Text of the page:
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Access to meta is important to be able to dispute and talk about moderator actions, and get necessary site support. As such, I think a meta ban is a bit harsh and probably unwanted, since the user can't ask why he got banned on meta, as he's banned on meta, and can't really defend himself. This might feel like censorship to the user.

Instead of banning, I propose we could rate-limit, to make the point that issues raised on meta should actually be important, and to avoid flooding meta with bad requests. My proposal would be to limit the user to 1 question per 2 months, not counting any questions before the limit was imposed, to allow the user to ask for clarification about the limit immediately.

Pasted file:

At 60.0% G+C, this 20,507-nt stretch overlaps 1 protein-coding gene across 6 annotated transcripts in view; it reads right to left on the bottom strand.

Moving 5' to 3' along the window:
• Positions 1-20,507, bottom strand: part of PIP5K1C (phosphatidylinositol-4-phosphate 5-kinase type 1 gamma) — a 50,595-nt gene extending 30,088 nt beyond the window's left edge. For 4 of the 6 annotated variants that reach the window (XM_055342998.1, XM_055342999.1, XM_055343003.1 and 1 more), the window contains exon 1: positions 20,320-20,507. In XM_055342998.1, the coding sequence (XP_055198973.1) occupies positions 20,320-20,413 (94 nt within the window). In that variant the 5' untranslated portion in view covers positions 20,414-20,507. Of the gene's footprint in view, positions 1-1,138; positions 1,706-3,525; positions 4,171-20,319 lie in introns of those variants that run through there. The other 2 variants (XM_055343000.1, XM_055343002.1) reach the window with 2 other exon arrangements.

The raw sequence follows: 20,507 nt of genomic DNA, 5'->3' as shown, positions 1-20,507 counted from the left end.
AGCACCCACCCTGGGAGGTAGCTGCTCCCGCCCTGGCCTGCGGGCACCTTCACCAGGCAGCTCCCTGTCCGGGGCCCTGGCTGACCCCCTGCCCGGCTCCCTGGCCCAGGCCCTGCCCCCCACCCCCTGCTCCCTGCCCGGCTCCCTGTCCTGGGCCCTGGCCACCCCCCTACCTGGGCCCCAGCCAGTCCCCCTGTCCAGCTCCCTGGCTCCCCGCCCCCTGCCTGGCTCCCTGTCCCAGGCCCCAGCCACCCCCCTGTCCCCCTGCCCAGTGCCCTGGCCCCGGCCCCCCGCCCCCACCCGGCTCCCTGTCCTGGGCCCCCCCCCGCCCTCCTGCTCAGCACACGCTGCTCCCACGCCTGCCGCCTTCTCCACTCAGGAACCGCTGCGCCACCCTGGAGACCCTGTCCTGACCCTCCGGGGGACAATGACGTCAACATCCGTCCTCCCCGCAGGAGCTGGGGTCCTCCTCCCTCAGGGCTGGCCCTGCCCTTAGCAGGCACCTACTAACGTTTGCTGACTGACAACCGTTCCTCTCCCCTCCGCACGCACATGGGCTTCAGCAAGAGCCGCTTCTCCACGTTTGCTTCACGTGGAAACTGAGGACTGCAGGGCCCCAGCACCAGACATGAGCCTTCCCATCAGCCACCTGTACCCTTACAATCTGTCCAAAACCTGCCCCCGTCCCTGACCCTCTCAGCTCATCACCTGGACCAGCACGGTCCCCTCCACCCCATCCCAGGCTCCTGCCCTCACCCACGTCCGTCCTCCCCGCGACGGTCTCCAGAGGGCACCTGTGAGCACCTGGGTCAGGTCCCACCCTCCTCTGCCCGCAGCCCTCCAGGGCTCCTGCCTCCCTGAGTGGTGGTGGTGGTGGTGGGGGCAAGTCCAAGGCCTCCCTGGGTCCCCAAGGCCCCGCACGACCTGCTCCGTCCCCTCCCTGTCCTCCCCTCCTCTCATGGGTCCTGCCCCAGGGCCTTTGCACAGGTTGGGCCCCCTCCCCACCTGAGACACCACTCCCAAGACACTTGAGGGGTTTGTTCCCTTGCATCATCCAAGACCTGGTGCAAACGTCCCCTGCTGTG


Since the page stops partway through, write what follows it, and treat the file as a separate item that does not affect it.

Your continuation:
Hopefully, when rate-limited, the user will put more effort into the questions he can ask, and focus only on relevant issues. And if he/she doesn't, at least we'll only be annoyed every 2 months.

Of course, the interval is a bit random, and a longer interval might be required

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    I didn't think about that... A rate limit sounds like a good alternative. – Cerbrus May 8 '18 at 8:28
  • Then there should be a warning before posting the first question (otherwise you would not be able to ask about the limit anyway before the limit ends) – user202729 May 8 '18 at 13:38
  • @user202729 The way I envision it, is that since such limits are manual, a mod will message you with a quick explanation of what's happening. You'll notice that. Then, perhaps, the same messages can appear that do if you're rate limited on the regular site. – Erik A May 8 '18 at 13:40